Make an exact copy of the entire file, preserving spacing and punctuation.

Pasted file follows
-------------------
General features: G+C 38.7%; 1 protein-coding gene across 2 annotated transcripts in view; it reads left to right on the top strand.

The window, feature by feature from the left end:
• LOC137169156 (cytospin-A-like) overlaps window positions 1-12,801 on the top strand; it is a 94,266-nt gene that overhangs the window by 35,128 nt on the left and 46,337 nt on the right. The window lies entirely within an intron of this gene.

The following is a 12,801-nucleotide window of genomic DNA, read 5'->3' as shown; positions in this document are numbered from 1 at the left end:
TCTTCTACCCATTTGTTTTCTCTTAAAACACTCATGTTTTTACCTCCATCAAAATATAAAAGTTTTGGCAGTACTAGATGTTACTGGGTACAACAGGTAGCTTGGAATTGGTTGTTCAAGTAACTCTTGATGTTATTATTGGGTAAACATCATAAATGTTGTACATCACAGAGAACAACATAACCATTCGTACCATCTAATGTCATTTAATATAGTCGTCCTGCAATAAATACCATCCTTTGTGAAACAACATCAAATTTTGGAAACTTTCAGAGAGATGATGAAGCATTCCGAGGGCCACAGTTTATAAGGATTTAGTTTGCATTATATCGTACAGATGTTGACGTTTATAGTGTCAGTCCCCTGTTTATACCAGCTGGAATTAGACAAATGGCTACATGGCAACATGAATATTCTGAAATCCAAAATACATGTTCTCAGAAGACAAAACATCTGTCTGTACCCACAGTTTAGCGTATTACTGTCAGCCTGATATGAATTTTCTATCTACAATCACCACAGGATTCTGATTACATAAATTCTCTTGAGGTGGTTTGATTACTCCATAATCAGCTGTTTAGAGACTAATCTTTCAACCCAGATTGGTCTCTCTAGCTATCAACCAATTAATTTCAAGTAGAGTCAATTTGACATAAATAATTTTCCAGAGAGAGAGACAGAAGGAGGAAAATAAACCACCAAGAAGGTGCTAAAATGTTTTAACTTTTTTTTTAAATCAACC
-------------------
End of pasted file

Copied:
General features: G+C 38.7%; 1 protein-coding gene across 2 annotated transcripts in view; it reads left to right on the top strand.

The window, feature by feature from the left end:
• LOC137169156 (cytospin-A-like) overlaps window positions 1-12,801 on the top strand; it is a 94,266-nt gene that overhangs the window by 35,128 nt on the left and 46,337 nt on the right. The window lies entirely within an intron of this gene.

The following is a 12,801-nucleotide window of genomic DNA, read 5'->3' as shown; positions in this document are numbered from 1 at the left end:
TCTTCTACCCATTTGTTTTCTCTTAAAACACTCATGTTTTTACCTCCATCAAAATATAAAAGTTTTGGCAGTACTAGATGTTACTGGGTACAACAGGTAGCTTGGAATTGGTTGTTCAAGTAACTCTTGATGTTATTATTGGGTAAACATCATAAATGTTGTACATCACAGAGAACAACATAACCATTCGTACCATCTAATGTCATTTAATATAGTCGTCCTGCAATAAATACCATCCTTTGTGAAACAACATCAAATTTTGGAAACTTTCAGAGAGATGATGAAGCATTCCGAGGGCCACAGTTTATAAGGATTTAGTTTGCATTATATCGTACAGATGTTGACGTTTATAGTGTCAGTCCCCTGTTTATACCAGCTGGAATTAGACAAATGGCTACATGGCAACATGAATATTCTGAAATCCAAAATACATGTTCTCAGAAGACAAAACATCTGTCTGTACCCACAGTTTAGCGTATTACTGTCAGCCTGATATGAATTTTCTATCTACAATCACCACAGGATTCTGATTACATAAATTCTCTTGAGGTGGTTTGATTACTCCATAATCAGCTGTTTAGAGACTAATCTTTCAACCCAGATTGGTCTCTCTAGCTATCAACCAATTAATTTCAAGTAGAGTCAATTTGACATAAATAATTTTCCAGAGAGAGAGACAGAAGGAGGAAAATAAACCACCAAGAAGGTGCTAAAATGTTTTAACTTTTTTTTTAAATCAACC